NEW YORK — THE DEMOCRATS are not the only politicians waiting for Gov. Mario Cuomo to make up his mind on running for president. Republican leaders in his own state are joining the Mario Watch, with moods ranging from gleeful anticipation to mild trepidation.
Some like Rep.Gerald Solomon of Saratoga, seem unable to contain their zest for having him run and be nominated to oppose President Bush. In what undoubtedly will be a Republican slogan if Cuomo runs, Solomon says: "Governor Cuomo wants to do for America what he's done for New York. And what he's done for New York state indicates he will go down to a worse defeat than Michael Dukakis in 1988."
New York Assembly Minority Leader Clarence Rappleyea of Norwich agrees. "His record here in New York is going to be very tough to defend. The governor is fond of blaming the state's problems on the economy and Washington, but a lot of his policies have been blue smoke and mirrors." For instance, Rappleyea says, Cuomo has borrowed against segments of the state's infrastructure to cope with increasing budget costs and adds: "You don't mortgage the house to paint it." Since Cuomo became governor in 1983, he says, tax collections and federal aid to the state have nearly doubled. Still, Rappleyea says he does not sell Cuomo short as a politician, a view shared by state party vice chair Jacqueline Miner. "People who are underestimating Mario Cuomo are making a mistake," she says. "He's the best speaker in the United States, a formidable candidate, and I'm nervous about him."
If he runs, is nominated and the Republicans attack his governing of New York, Miner says, "Cuomo will try to turn it right back on the president for the state of the national economy. We Republicans better pay attention, and the fact is we've been dismissing him as easy to beat." That attitude finds comfort in a recent statewide poll by ABCews in which only 36 percent of those surveyed said Cuomo was doing a good job, to 60 percent who said he wasn't. In a theoretical presidential race between Cuomo and Bush, the president ran ahead, 55 percent to 42, in Cuomo's own state.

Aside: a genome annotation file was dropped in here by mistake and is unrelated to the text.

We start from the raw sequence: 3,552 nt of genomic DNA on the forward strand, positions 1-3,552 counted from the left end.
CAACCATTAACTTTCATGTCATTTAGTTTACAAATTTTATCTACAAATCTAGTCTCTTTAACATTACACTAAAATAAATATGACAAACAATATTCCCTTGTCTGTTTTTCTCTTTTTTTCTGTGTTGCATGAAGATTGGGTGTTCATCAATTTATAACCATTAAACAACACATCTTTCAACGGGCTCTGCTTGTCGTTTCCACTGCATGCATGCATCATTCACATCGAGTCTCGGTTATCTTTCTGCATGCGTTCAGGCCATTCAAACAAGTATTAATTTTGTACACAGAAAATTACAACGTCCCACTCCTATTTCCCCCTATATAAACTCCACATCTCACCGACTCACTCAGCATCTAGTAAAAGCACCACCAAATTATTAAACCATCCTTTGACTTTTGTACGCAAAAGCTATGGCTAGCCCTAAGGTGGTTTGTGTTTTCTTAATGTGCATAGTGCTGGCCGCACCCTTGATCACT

Jay Severin, a New York Republican consultant, says holding Cuomo to his performance in Albany is the key to defeating him, but "too many assume it's a silver bullet."
If he is able as a candidate to turn the campaign into a contest over rhetoric, Severin suggests, he can be effective. "But if we're talking about his governorship, he's dead meat."
If the GOP can't nail Cuomo on his record as governor, some Republicans say, he can be "Dukakisized" by accusing him of being soft on crime. They point to the case of Arthur Shawcross who, after being convicted of manslaughter in New York in the 1972 death of a five-year-old girl, was paroled in 1987 and was convicted again last year in the serial killings of 11 women.
Rep. Bill Paxon of Buffalo and other Republicans, drawing ......TC rather contorted comparison with the infamous Willie Horton case, argue that had Cuomo not vetoed every bill in Albany proposing the death penalty, Shawcross never would have been paroled. Still other Republicans in the state, however, shy away from rekindling the Willie Horton-type attack against potential candidate Cuomo. For one thing, that attack was particularly potent politically because it involved a black man raping a white woman, and Shawcross is white.
"People are looking for substance this time around," Vice Chair Miner warns, "and we shouldn't get into that now. People don't want to know about Willie Horton and the pledge of allegiance, or even to say we won the (gulf) war. We'd better have a better plan."
William Powers, the New York GOP chairman, says pinning New York's economic woes on Cuomo is that better plan, and no matter how Cuomo tries to slough off responsibility by blaming Bush, he won't get away with it if he runs for president. "New York's bond rating is the third-lowest in the country," Powers says. "President Bush didn't do that. Everything is everybody else's fault but Mario's."
It's clear from all this that New York Republicans don't take lightly the man in Albany who their president might have to run against next November. But it's clear as well that they're confident they have the political ammunition with which to turn a Cuomo challenge aside -- if it happens, and if it gets that far.